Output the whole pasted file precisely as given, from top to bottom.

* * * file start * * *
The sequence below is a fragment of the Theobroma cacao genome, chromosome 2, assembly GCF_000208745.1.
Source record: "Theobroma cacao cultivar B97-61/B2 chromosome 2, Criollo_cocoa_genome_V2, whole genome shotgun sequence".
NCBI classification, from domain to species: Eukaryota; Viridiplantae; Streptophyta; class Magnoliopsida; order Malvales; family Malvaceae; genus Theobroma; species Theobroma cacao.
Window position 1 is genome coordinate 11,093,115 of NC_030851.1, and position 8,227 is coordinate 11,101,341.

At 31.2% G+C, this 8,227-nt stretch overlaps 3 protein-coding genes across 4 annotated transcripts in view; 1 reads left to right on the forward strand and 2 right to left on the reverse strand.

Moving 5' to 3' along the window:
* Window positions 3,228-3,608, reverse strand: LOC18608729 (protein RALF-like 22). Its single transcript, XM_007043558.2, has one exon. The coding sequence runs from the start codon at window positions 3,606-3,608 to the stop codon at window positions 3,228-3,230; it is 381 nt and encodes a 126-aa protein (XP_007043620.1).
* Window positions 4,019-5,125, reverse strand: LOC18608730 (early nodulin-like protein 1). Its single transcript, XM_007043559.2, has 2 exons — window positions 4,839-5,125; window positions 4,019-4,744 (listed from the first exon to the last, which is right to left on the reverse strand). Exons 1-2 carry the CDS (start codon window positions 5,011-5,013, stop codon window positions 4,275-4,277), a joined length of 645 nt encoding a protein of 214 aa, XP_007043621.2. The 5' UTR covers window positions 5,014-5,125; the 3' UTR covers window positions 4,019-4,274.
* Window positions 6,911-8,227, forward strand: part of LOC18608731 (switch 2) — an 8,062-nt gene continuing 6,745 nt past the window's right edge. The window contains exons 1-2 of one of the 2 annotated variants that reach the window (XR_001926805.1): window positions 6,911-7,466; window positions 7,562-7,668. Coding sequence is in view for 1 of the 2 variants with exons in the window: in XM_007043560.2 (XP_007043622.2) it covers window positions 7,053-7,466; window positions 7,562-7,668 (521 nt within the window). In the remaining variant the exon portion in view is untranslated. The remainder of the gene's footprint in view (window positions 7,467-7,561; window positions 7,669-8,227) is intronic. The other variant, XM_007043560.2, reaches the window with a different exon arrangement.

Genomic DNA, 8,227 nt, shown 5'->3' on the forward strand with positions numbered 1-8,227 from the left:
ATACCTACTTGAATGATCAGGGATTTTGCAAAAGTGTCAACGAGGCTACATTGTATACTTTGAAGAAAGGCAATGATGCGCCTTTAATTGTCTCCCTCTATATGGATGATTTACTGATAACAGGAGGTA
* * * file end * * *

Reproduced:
The sequence below is a fragment of the Theobroma cacao genome, chromosome 2, assembly GCF_000208745.1.
Source record: "Theobroma cacao cultivar B97-61/B2 chromosome 2, Criollo_cocoa_genome_V2, whole genome shotgun sequence".
NCBI classification, from domain to species: Eukaryota; Viridiplantae; Streptophyta; class Magnoliopsida; order Malvales; family Malvaceae; genus Theobroma; species Theobroma cacao.
Window position 1 is genome coordinate 11,093,115 of NC_030851.1, and position 8,227 is coordinate 11,101,341.

At 31.2% G+C, this 8,227-nt stretch overlaps 3 protein-coding genes across 4 annotated transcripts in view; 1 reads left to right on the forward strand and 2 right to left on the reverse strand.

Moving 5' to 3' along the window:
* Window positions 3,228-3,608, reverse strand: LOC18608729 (protein RALF-like 22). Its single transcript, XM_007043558.2, has one exon. The coding sequence runs from the start codon at window positions 3,606-3,608 to the stop codon at window positions 3,228-3,230; it is 381 nt and encodes a 126-aa protein (XP_007043620.1).
* Window positions 4,019-5,125, reverse strand: LOC18608730 (early nodulin-like protein 1). Its single transcript, XM_007043559.2, has 2 exons — window positions 4,839-5,125; window positions 4,019-4,744 (listed from the first exon to the last, which is right to left on the reverse strand). Exons 1-2 carry the CDS (start codon window positions 5,011-5,013, stop codon window positions 4,275-4,277), a joined length of 645 nt encoding a protein of 214 aa, XP_007043621.2. The 5' UTR covers window positions 5,014-5,125; the 3' UTR covers window positions 4,019-4,274.
* Window positions 6,911-8,227, forward strand: part of LOC18608731 (switch 2) — an 8,062-nt gene continuing 6,745 nt past the window's right edge. The window contains exons 1-2 of one of the 2 annotated variants that reach the window (XR_001926805.1): window positions 6,911-7,466; window positions 7,562-7,668. Coding sequence is in view for 1 of the 2 variants with exons in the window: in XM_007043560.2 (XP_007043622.2) it covers window positions 7,053-7,466; window positions 7,562-7,668 (521 nt within the window). In the remaining variant the exon portion in view is untranslated. The remainder of the gene's footprint in view (window positions 7,467-7,561; window positions 7,669-8,227) is intronic. The other variant, XM_007043560.2, reaches the window with a different exon arrangement.

Genomic DNA, 8,227 nt, shown 5'->3' on the forward strand with positions numbered 1-8,227 from the left:
ATACCTACTTGAATGATCAGGGATTTTGCAAAAGTGTCAACGAGGCTACATTGTATACTTTGAAGAAAGGCAATGATGCGCCTTTAATTGTCTCCCTCTATATGGATGATTTACTGATAACAGGAGGTA